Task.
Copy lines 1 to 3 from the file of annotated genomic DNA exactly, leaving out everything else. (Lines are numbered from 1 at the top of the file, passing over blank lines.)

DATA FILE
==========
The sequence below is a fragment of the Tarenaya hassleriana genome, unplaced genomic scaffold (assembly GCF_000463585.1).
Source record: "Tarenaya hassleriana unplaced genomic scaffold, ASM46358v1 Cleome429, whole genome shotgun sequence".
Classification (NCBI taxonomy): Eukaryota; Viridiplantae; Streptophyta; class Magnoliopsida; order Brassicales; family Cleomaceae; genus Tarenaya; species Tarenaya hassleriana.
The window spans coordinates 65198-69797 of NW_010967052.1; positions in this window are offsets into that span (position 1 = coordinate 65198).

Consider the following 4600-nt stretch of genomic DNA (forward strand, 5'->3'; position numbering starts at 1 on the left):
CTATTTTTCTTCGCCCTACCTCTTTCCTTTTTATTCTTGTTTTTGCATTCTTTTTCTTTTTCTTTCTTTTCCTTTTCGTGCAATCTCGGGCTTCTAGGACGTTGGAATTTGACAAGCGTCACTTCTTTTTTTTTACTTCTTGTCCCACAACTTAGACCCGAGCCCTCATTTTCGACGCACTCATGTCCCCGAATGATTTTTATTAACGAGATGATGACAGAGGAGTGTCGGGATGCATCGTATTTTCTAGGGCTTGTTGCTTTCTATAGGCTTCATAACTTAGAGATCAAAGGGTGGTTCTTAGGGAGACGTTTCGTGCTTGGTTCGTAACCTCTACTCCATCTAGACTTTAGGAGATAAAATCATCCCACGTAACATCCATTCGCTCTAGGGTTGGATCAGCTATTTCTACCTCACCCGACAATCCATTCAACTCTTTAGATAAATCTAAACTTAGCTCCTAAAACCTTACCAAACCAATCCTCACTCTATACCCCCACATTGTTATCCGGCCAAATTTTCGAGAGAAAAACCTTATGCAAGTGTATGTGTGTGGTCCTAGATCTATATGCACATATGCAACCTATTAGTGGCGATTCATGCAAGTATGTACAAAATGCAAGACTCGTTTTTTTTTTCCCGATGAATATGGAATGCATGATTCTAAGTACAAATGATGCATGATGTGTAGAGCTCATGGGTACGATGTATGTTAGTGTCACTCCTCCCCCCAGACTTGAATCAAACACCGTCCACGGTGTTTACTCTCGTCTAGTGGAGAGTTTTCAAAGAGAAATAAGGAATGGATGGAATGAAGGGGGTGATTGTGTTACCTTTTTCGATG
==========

The sequence below is a fragment of the Tarenaya hassleriana genome, unplaced genomic scaffold (assembly GCF_000463585.1).
Source record: "Tarenaya hassleriana unplaced genomic scaffold, ASM46358v1 Cleome429, whole genome shotgun sequence".
Classification (NCBI taxonomy): Eukaryota; Viridiplantae; Streptophyta; class Magnoliopsida; order Brassicales; family Cleomaceae; genus Tarenaya; species Tarenaya hassleriana.